High Speed Index: Needs to be countered with Mare Stamina, high points spread, loaded triads in the second and/or third slot. Triads which incline across the spectrum.


Low Stamina Index: Could go both ways. Extreme Stamina from both the chefs and the mares will outwit the field when the speed goes crazy on the lead. Chef stamina coupled with Speedy mares will put them on the same level as the speed guys with the mare stamina. Additionally, high stamina horses who run on the lead and have shown serious speed leading up to the race will always have an advantage (Gun Runner.)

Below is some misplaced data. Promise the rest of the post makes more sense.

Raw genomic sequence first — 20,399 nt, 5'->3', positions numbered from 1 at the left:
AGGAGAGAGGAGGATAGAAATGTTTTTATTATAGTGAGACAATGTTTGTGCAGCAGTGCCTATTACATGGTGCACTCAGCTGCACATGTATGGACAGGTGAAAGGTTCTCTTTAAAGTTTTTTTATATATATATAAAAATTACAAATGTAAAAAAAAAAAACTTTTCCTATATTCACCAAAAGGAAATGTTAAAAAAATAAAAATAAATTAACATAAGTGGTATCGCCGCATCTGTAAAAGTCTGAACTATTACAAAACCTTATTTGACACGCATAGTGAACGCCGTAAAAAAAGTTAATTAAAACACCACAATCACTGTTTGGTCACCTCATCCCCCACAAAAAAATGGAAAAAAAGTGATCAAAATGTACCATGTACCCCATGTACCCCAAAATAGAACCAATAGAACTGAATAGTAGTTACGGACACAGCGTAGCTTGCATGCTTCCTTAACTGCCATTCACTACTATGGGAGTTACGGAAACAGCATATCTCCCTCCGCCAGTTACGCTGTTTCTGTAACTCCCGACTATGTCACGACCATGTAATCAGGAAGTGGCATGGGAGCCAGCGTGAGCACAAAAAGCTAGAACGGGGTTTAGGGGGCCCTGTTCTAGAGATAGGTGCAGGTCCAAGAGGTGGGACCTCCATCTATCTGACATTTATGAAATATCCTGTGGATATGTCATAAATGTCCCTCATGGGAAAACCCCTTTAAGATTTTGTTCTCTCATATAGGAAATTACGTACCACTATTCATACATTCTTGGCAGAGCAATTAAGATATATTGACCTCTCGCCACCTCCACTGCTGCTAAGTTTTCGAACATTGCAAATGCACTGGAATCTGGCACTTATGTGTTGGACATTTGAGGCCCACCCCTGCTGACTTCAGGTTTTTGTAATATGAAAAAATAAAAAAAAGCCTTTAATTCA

The Breeders Cup Classic pits Speed against Stamina. Only one side can win. It is our job to determine which colts (or filly) has the proper balance and which side has the stamina to continue and sustain their high speed or which colts have the ultimate stamina to pass the speed when they beat each other down.


This year, there are two main players for the Breeders Cup Classic. One player is built like a steam engine for this race and has no excuse for a loss. The other has Baffert. Let the handicapping begin.